As the CSP launches a mentoring scheme for overseas qualified members who are new to the UK, Robert Millett speaks to four physios who have already made the move.
There are currently about 3,000 overseas qualified members of the society. Many have been in the UK for many years and are fully settled, but there is an increasing number of new arrivals.
Every year about 500 new overseas qualified physiotherapists apply to the Health and Care Professions Council (HCPC) to obtain legal registration to practise here.
On arrival, they face a number of challenges. Meeting the HCPC’s requirements can be a lengthy and demanding task, and applicants often volunteer to gain work experience before they are able to secure paid employment.
In addition, many have to negotiate subtle cultural differences; master an understanding of the complicated structure of the NHS and adjust to the way physiotherapy operates in the UK.
To support people in this situation the society has launched a new mentoring scheme, which is designed to help overseas qualified members adapt to professional life in the UK.
Birgit Mueller-Winkler, the CSP’s professional adviser for international development, says the scheme will provide an easy way for members to learn from each other.
‘We are offering members an opportunity to get in touch and share experiences which might be helpful,’ says Mrs Mueller-Winkler.
‘It will allow individuals who are fairly new to the UK to benefit from the advice, insight and knowledge gained by members who have been here much longer.’
The CSP can put newcomers in touch with a mentor who qualified in their country or in a similar geographical region.
All the mentors are volunteers. Mrs Mueller-Winkler explains that each mentoring session will be conducted in an informal manner, and in a style that suits each individual.
‘The mentors will set the scene and decide how they want to communicate,’ says Ms Mueller-Winkler.
‘It could be by email, by telephone or by meeting-up in person. And it is up to each mentor to decide how much time they want to dedicate. It could be a one-off or a regular occurrence.’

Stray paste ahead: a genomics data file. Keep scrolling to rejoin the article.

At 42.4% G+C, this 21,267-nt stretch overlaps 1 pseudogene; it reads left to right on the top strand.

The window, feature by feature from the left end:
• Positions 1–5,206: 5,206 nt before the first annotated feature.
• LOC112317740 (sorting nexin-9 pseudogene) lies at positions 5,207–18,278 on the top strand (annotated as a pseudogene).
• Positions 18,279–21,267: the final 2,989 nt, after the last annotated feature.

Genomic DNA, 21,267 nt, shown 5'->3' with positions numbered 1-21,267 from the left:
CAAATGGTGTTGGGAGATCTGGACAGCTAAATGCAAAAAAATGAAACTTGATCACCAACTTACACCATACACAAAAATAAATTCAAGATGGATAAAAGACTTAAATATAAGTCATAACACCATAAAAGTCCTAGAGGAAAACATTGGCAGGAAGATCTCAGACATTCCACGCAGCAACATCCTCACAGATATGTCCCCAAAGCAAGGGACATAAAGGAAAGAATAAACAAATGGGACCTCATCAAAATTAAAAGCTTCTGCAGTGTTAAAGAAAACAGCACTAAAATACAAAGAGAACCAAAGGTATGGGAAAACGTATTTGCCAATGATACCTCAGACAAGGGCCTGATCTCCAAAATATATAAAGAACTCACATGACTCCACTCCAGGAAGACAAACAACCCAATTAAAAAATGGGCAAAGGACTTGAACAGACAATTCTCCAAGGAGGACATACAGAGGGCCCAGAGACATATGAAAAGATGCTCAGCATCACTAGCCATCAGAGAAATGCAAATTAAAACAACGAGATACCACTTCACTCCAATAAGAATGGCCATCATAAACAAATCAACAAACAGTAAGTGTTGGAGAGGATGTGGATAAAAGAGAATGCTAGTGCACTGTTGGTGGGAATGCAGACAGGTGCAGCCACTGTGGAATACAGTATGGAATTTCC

The content of mentoring sessions will also vary, but Mrs Mueller-Winkler says the advice will not concentrate on subjects such as techniques or physiotherapy standards.
Rather it will focus on topics such as cultural and social differences, promoting effective communication with colleagues and patients, dealing with commonly encountered problems and raising self-confidence.
The mentors are also set to benefit from the scheme, says Mrs Mueller-Winkler, as it will offer a good continuing professional development opportunity.
‘For the volunteers it provides some experience of managing people, understanding their concerns and giving guidance. It also allows them to reflect on their own history and assess their own experiences.’
For more information on the scheme, or to volunteer as a mentor, contact CSP professional adviser Birgit Mueller-Winkler. Email: email@example.com Visit the Overseas Qualified page on the website
Myless Mwanza works for Whittington Health NHS Trust in London, where she is an outreach lead therapist in intermediate care.
Originally from Lusaka, Zambia, she has worked in the capital since 1995.
‘I always wanted to specialise in neurological rehabilitation and complex needs and working in the UK gives you the flexibility to practise your speciality,’ says Mrs Mwanza.
‘But it was hard work at first to adapt. The environment, the culture and the structure were all very different.’
In light of her own experience Mrs Mwanza believes the mentor scheme is a good idea. She recently participated in an induction day for overseas-trained physiotherapists, and she has already volunteered to be a mentor on the scheme.
‘Britain has a lot of cultural diversity so it is important that we develop and acquire a broad skills mix,’ says Mrs Mwanza.
‘Physiotherapists everywhere follow the same practices. Knowledge, skills, standards and ethics are the same in most countries, but what sometimes differs is the workload, and the attitude of patients and the general public.